Current Edition

current edition

Wyoming People

Life Flight plays vital role in emergency response system

Casper — Since 1983 Wyoming Life Flight has provided emergency medical care and transportation to Wyoming residents. As the state’s only emergency air transport service, Life Flight is ready to take off at any time.
Chief Flight Nurse Dustin Windle says Life Flight operates both a Beechcraft King Air 90 fixed wing plane and an EC 145 helicopter.
“We go all over the country with the fixed wing plane and primarily use the helicopter in-state,” he explains. “About 70 to 80 percent of what we do is fly from small hospitals around Wyoming to Casper or take people to Denver, Billings, Rapid City or Salt Lake.”
Every flight has one registered nurse and one paramedic in addition to one pilot in the helicopter and two in the fixed wing plane.
“We’ve got all the medications and equipment you would see in an intensive care unit (ICU) and can do just about everything that can be done in ICU. We are capable of mixing complicated IV drugs, have ventilators and are trained to do it all,” explains Windle.
Life Flight will fly any patient when dispatched through a 911 call, but won’t fly high-risk OB patients or babies under six months old on regular transporting flights due to an absences of physicians to back those patients.
While many people assume Life Flight is only launched as a result of a medical emergency, Windle says the sheriff’s department also launches them in situations where they can reach a location in a more time-efficient manner.
“For example, if a ranch outside Kaycee calls 911, they will get a local response from the county they’re in. But most of the time if it’s a really remote location it is quicker for the helicopter to come get you,” says Windle.
To aid in locating the remote ranches found throughout Wyoming, Life Flight has a Farm and Ranch Registry for which people can sign up. Ranchers are encouraged to provide their coordinates to aid Life Flight in the case of an emergency.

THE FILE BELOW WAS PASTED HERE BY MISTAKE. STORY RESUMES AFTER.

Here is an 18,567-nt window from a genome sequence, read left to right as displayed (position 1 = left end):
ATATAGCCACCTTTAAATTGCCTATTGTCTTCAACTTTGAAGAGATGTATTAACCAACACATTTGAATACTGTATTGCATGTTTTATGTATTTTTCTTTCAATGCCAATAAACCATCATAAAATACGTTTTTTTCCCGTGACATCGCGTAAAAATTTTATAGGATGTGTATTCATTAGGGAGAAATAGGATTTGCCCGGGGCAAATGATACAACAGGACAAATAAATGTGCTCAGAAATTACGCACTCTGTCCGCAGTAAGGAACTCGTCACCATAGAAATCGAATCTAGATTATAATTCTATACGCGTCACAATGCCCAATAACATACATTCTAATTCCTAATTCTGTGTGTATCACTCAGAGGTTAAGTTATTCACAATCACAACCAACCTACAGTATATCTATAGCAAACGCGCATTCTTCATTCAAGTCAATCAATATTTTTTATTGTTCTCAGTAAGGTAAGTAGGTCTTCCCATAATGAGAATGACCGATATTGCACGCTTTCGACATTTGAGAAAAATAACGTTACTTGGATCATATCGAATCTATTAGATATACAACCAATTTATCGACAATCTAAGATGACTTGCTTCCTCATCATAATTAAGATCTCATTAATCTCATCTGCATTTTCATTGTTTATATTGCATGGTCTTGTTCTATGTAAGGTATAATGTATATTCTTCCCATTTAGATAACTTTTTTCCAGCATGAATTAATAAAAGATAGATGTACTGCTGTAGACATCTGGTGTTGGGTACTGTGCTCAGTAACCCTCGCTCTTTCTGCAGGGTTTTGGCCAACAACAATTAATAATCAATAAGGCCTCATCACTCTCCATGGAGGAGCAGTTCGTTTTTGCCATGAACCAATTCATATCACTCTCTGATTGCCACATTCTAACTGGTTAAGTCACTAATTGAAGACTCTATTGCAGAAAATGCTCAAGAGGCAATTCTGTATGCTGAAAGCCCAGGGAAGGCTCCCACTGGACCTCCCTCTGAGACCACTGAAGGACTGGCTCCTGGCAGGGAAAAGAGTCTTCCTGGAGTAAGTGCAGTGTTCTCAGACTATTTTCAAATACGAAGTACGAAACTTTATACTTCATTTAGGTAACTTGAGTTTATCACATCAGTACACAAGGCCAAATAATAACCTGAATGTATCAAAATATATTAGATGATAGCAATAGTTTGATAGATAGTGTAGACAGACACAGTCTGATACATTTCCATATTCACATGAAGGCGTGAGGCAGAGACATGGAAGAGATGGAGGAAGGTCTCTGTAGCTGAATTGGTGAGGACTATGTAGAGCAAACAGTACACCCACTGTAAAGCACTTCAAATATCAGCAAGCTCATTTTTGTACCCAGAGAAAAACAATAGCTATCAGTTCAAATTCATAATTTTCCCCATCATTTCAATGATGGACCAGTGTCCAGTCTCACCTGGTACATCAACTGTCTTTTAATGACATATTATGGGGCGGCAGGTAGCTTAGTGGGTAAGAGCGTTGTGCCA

“It’s basically a Rolodex of ranch names, contact information, phone number and GPS coordinates,” says Windle. “If we have good coordinates they will get us to within feet of where we need to be, and that saves a lot of time locating someone if they need our services.”
He adds that providing the necessary information on a day when nothing is going wrong makes it much easier for everyone.
“When someone is trying to give us all the necessary information while something is going wrong, it is very stressful. They have to answer questions when their mind is on the person who needs help. When we already have that information we can be in the air heading in a general direction, then get our exact location pinpointed once we’re in flight,” Windle explains.
When selecting GPS coordinates, keep in mind the helicopter needs a 75 by 75 foot area to for touchdown during the day and a 125 by 125 foot area at night. The area should be cleared of debris and individuals on site may be required to assist the crew during landing and take-off.
Wyoming Life Flight membership is another available feature through the program. Rolinda Mackler explains that the average cost of using Life Flight is $14,000 and Windle adds the cost can far exceed that number.
“There is a lift-off fee and mileage fee on top of any medical fees,” he explains.
With a membership individuals only pay the cost of the membership, which is $60 for one year, $115 for two years of $250 for three years. Windle notes these prices may increase, so getting on board now is recommended if its something an individual is considering.
“If you use our services, we bill your insurance and whatever they pay is all we expect. Nothing comes out of your pocket except the membership costs,” says Mackler.
The membership covers all flights through Wyoming Life Flight, regardless of where a patient is flown. Additional flight groups outside Wyoming also recognize the membership.
“Even if there isn’t a medical emergency, there are just some things we can’t do in Wyoming. There are several things where Wyoming residents have to be taken to Denver or Salt Lake City and that can be a huge expense. The membership program more than pays for itself if Life Flight services are ever used, ” notes Windle.
For more information on Wyoming Life Flight or to become a member call 307-577-7201. Heather Hamilton is editor of the Wyoming Livestock Roundup and can be reached at This email address is being protected from spambots. You need JavaScript enabled to view it..